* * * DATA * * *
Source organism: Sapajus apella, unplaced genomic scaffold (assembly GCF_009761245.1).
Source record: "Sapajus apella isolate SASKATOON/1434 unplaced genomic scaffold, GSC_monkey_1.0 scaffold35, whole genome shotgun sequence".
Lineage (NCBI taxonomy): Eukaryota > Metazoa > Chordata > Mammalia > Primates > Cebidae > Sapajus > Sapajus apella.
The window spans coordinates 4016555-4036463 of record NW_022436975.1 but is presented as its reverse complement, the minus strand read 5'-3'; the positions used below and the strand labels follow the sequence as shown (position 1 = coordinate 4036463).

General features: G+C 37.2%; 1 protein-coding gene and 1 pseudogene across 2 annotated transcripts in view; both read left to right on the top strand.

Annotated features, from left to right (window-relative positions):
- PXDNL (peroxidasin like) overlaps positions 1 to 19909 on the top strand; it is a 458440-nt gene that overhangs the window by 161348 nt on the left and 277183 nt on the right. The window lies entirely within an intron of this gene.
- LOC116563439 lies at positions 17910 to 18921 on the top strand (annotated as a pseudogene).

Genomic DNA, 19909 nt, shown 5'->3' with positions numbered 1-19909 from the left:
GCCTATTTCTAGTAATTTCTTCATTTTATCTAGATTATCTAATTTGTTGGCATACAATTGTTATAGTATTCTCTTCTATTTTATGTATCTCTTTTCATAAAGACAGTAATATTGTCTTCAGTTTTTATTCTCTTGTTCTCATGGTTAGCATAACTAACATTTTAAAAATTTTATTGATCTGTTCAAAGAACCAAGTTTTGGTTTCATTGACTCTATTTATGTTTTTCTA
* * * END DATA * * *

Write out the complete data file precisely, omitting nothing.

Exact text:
Source organism: Sapajus apella, unplaced genomic scaffold (assembly GCF_009761245.1).
Source record: "Sapajus apella isolate SASKATOON/1434 unplaced genomic scaffold, GSC_monkey_1.0 scaffold35, whole genome shotgun sequence".
Lineage (NCBI taxonomy): Eukaryota > Metazoa > Chordata > Mammalia > Primates > Cebidae > Sapajus > Sapajus apella.
The window spans coordinates 4016555-4036463 of record NW_022436975.1 but is presented as its reverse complement, the minus strand read 5'-3'; the positions used below and the strand labels follow the sequence as shown (position 1 = coordinate 4036463).

General features: G+C 37.2%; 1 protein-coding gene and 1 pseudogene across 2 annotated transcripts in view; both read left to right on the top strand.

Annotated features, from left to right (window-relative positions):
- PXDNL (peroxidasin like) overlaps positions 1 to 19909 on the top strand; it is a 458440-nt gene that overhangs the window by 161348 nt on the left and 277183 nt on the right. The window lies entirely within an intron of this gene.
- LOC116563439 lies at positions 17910 to 18921 on the top strand (annotated as a pseudogene).

Genomic DNA, 19909 nt, shown 5'->3' with positions numbered 1-19909 from the left:
GCCTATTTCTAGTAATTTCTTCATTTTATCTAGATTATCTAATTTGTTGGCATACAATTGTTATAGTATTCTCTTCTATTTTATGTATCTCTTTTCATAAAGACAGTAATATTGTCTTCAGTTTTTATTCTCTTGTTCTCATGGTTAGCATAACTAACATTTTAAAAATTTTATTGATCTGTTCAAAGAACCAAGTTTTGGTTTCATTGACTCTATTTATGTTTTTCTA